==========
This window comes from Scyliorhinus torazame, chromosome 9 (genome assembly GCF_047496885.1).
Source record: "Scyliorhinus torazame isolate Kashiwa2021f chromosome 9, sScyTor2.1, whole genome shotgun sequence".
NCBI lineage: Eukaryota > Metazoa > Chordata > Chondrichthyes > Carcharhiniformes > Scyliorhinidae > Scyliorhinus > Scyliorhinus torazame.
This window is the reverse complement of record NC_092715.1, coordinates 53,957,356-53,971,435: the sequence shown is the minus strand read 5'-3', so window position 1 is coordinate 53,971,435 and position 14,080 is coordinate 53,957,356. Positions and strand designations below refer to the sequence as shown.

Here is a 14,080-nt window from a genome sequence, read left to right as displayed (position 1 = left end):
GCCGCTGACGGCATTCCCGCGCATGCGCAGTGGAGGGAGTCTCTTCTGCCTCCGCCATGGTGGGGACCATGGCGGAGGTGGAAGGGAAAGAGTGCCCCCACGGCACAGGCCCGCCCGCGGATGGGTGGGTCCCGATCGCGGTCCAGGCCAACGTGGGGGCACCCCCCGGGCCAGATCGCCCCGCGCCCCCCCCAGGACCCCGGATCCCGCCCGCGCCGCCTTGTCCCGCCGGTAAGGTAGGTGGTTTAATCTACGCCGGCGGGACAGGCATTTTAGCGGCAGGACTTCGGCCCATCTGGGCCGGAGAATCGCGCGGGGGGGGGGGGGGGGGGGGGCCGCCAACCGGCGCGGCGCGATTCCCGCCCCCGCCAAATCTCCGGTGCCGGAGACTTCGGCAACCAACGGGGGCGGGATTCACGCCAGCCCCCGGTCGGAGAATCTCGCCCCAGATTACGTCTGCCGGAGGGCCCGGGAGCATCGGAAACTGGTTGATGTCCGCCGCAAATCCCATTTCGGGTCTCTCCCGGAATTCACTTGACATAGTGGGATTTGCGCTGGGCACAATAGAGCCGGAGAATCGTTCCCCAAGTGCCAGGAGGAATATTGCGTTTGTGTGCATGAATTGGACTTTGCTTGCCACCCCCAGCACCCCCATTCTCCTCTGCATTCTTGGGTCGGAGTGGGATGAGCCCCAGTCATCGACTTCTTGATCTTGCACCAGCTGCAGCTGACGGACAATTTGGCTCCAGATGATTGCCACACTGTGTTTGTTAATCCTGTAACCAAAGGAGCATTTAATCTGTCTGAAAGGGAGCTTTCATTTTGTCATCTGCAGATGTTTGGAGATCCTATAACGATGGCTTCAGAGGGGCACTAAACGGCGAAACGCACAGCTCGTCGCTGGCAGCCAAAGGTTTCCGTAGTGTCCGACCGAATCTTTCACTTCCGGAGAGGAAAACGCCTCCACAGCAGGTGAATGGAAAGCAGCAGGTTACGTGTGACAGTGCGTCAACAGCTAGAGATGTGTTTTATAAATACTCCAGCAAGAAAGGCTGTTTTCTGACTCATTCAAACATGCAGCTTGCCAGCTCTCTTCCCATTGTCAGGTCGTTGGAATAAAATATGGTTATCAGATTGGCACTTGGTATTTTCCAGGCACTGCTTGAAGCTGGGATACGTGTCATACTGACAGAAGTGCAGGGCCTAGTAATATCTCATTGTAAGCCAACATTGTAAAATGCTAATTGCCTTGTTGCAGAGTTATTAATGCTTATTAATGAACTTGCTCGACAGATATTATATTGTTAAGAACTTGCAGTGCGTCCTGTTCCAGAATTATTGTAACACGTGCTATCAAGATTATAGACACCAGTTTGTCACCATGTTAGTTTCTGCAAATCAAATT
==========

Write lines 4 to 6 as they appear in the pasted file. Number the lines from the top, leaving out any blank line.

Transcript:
This window is the reverse complement of record NC_092715.1, coordinates 53,957,356-53,971,435: the sequence shown is the minus strand read 5'-3', so window position 1 is coordinate 53,971,435 and position 14,080 is coordinate 53,957,356. Positions and strand designations below refer to the sequence as shown.

Here is a 14,080-nt window from a genome sequence, read left to right as displayed (position 1 = left end):
GCCGCTGACGGCATTCCCGCGCATGCGCAGTGGAGGGAGTCTCTTCTGCCTCCGCCATGGTGGGGACCATGGCGGAGGTGGAAGGGAAAGAGTGCCCCCACGGCACAGGCCCGCCCGCGGATGGGTGGGTCCCGATCGCGGTCCAGGCCAACGTGGGGGCACCCCCCGGGCCAGATCGCCCCGCGCCCCCCCCAGGACCCCGGATCCCGCCCGCGCCGCCTTGTCCCGCCGGTAAGGTAGGTGGTTTAATCTACGCCGGCGGGACAGGCATTTTAGCGGCAGGACTTCGGCCCATCTGGGCCGGAGAATCGCGCGGGGGGGGGGGGGGGGGGGGGCCGCCAACCGGCGCGGCGCGATTCCCGCCCCCGCCAAATCTCCGGTGCCGGAGACTTCGGCAACCAACGGGGGCGGGATTCACGCCAGCCCCCGGTCGGAGAATCTCGCCCCAGATTACGTCTGCCGGAGGGCCCGGGAGCATCGGAAACTGGTTGATGTCCGCCGCAAATCCCATTTCGGGTCTCTCCCGGAATTCACTTGACATAGTGGGATTTGCGCTGGGCACAATAGAGCCGGAGAATCGTTCCCCAAGTGCCAGGAGGAATATTGCGTTTGTGTGCATGAATTGGACTTTGCTTGCCACCCCCAGCACCCCCATTCTCCTCTGCATTCTTGGGTCGGAGTGGGATGAGCCCCAGTCATCGACTTCTTGATCTTGCACCAGCTGCAGCTGACGGACAATTTGGCTCCAGATGATTGCCACACTGTGTTTGTTAATCCTGTAACCAAAGGAGCATTTAATCTGTCTGAAAGGGAGCTTTCATTTTGTCATCTGCAGATGTTTGGAGATCCTATAACGATGGCTTCAGAGGGGCACTAAACGGCGAAACGCACAGCTCGTCGCTGGCAGCCAAAGGTTTCCGTAGTGTCCGACCGAATCTTTCACTTCCGGAGAGGAAAACGCCTCCACAGCAGGTGAATGGAAAGCAGCAGGTTACGTGTGACAGTGCGTCAACAGCTAGAGATGTGTTTTATAAATACTCCAGCAAGAAAGGCTGTTTTCTGACTCATTCAAACATGCAGCTTGCCAGCTCTCTTCCCATTGTCAGGTCGTTGGAATAAAATATGGTTATCAGATTGGCACTTGGTATTTTCCAGGCACTGCTTGAAGCTGGGATACGTGTCATACTGACAGAAGTGCAGGGCCTAGTAATATCTCATTGTAAGCCAACATTGTAAAATGCTAATTGCCTTGTTGCAGAGTTATTAATGCTTATTAATGAACTTGCTCGACAGATATTATATTGTTAAGAACTTGCAGTGCGTCCTGTTCCAGAATTATTGTAACACGTGCTATCAAGATTATAGACACCAGTTTGTCACCATGTTAGTTTCTGCAAATCAAATT